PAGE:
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The Heart of the Problem is A Problem of the Heart
“Sin lurks deep in the hearts of the wicked, forever urging them on to evil deeds” (Psalm 36:1 TLB).
The human heart can be a dark place. When God is not pursued, and people declare themselves as Lord the result is dark. Yes, the light overcomes the darkness, but darkness rules where there is no light. We become savages. We victimize the vulnerable, spread gossip, and give in to every sinful desire of the flesh.
Dark hearts lead to a dark society where people suppress their better selves and rise based on intimidation, bribery, and blackmail. A dark society rewards power and force and downplays the Fruits of the Spirit.
Jesus taught, “Out of the heart come evil thoughts—murder, adultery, sexual immorality, theft, false testimony, and slander” (Matthew 15:19). The heart of the problem, is simply a problem of the heart. We truly need a new heart and a renewed spirit that seeks Him above all else.
To be clear, in the Christian theology, humanity is treasured, priceless, and is destined for Glory. We are created in God’s image. But we have squandered our inheritance and dishonored God by ignoring Him and flowing another voice. Yet there is hope! And his name is Jesus. He came to rescue us from us.
I love the book of Genesis because it is so foundational to Judeo-Christian theology. It is in this book that the “first mention” often occurs, which is when a word or term is first used. The introductory use is often filled with foundational instruction and understanding. As with all Scripture, it is always important to remember the context and to use Scripture to interpret Scripture.
Most Jews and Christians will point to Genesis 3 as when sin first entered the world. The serpent came to sew seeds of doubt with his typical goal to deceive, divide, and destroy.
Yes, sin entered the world in Genesis 3, but the word “sin” does not appear until Genesis 4. The first teaching on the dynamics of sin is in the context of Cain’s bitterness towards his brother Abel, and the fact that Abel’s sacrifice was accepted, and Cain’s wasn’t. It’s in this context that we have the first mention of sin.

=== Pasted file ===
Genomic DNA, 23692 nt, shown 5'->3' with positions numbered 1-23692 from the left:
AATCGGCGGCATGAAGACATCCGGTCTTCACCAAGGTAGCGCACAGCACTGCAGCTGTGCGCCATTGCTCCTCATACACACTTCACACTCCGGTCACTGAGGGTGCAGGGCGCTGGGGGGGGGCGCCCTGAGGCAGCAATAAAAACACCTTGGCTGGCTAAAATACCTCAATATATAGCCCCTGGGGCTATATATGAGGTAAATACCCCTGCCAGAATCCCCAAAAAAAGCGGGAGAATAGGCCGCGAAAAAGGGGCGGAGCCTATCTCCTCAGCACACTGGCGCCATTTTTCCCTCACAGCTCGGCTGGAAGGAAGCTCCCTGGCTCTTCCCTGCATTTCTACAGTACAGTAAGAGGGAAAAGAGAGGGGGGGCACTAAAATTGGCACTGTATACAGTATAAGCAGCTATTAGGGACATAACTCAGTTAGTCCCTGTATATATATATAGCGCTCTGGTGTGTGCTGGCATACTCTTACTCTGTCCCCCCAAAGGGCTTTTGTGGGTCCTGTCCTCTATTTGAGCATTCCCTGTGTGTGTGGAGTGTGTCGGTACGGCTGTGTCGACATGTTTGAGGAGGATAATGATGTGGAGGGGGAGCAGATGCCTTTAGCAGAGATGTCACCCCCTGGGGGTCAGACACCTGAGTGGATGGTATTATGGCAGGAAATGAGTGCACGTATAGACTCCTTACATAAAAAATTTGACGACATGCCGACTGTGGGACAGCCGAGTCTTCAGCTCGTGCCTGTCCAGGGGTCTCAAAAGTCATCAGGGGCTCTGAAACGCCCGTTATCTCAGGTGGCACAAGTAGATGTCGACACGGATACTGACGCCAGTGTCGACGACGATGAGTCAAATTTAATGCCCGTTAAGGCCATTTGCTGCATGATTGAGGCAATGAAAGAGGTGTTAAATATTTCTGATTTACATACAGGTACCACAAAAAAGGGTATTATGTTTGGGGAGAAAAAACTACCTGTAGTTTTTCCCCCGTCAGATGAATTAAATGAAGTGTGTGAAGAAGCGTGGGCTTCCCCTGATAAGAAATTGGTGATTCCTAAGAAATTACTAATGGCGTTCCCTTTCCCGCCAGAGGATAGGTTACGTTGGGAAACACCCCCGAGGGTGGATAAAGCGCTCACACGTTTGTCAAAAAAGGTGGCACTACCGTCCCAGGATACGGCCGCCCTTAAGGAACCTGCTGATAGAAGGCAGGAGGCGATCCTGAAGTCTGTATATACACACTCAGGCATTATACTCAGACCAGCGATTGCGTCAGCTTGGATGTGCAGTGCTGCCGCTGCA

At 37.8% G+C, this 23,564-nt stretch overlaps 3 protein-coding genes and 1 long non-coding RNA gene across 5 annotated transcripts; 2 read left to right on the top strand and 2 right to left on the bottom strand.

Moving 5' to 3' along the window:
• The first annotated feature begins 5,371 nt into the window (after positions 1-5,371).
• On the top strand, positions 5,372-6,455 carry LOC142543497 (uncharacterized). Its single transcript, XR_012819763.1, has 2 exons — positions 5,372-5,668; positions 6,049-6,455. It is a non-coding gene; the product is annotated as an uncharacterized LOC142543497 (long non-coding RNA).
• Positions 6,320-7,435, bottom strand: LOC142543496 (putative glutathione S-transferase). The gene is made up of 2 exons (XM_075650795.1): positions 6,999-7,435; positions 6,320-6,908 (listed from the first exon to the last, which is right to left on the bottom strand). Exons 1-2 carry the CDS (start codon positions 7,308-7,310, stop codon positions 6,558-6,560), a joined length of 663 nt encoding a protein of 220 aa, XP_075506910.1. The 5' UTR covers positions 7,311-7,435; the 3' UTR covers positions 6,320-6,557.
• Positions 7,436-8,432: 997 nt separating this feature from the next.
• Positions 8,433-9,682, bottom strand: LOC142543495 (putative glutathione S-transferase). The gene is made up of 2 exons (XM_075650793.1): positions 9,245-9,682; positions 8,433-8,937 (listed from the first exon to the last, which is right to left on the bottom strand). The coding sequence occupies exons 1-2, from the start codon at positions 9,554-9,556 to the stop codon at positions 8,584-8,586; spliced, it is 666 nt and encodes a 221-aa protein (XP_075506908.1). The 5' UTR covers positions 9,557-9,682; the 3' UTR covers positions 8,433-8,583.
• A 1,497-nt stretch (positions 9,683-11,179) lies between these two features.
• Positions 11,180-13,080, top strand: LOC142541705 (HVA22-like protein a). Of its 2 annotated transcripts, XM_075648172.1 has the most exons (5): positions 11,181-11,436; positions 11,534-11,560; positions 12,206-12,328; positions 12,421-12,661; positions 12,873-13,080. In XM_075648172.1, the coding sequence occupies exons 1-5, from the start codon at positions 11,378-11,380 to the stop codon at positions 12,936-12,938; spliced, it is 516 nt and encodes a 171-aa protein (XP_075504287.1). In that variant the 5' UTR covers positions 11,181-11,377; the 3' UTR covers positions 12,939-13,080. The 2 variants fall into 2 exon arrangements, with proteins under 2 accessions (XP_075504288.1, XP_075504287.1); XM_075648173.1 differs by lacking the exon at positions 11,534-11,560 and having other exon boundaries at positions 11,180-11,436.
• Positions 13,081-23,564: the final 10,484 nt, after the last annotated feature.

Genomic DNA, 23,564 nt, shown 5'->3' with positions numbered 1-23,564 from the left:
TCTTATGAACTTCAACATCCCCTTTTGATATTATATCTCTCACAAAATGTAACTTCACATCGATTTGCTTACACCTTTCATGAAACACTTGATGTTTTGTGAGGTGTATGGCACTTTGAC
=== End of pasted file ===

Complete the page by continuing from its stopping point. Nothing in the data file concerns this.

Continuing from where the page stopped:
“Then the Lord said to Cain, ‘Why are you angry? Why is your face downcast? If you do what is right, will you not be accepted? But if you do not do what is right, sin is crouching at your door; it desires to have you, but you must rule over it.’ Now Cain said to his brother Abel, ‘Let’s go out to the field.’ While they were in the field, Cain attacked his brother Abel and killed him” (Genesis 4:6-8).
Cain was just warned by God that sin is imminent in his life, “crouching at your door,” its intention is “to have you,” and provided an escape route, “you must rule over it.”
I suspect that the Apostle Paul had Genesis 4 in mind when he wrote his first letter to the church in Corinth. “No temptation has overtaken you that is not common to man. God is faithful, and He will not let you be tempted beyond your ability, but with the temptation He will also provide the way of escape, that you may be able to endure it (1 Corinthians 10:13, emphasis added).
So, how do we “rule over sin”? Romans 7:21-24 provides insight. “I have discovered this principle of life–that when I want to do what is right, I inevitably do what is wrong. I love God’s law with all my heart. But there is another power within me that is at war with my mind. This power makes me a slave to the sin that is still within me. Oh, what a miserable person I am! Who will free me from this life that is dominated by sin and death?” This “other power” that is at work in Paul is the same other power that is at work in all of us. In the book, “The Four Voices: Taking Control of the Conversation in Your Head” by Patrick Morley, founder of Man in the Mirror and author, he identifies the four voices inside all of our heads as God, the enemy, our flesh, and society.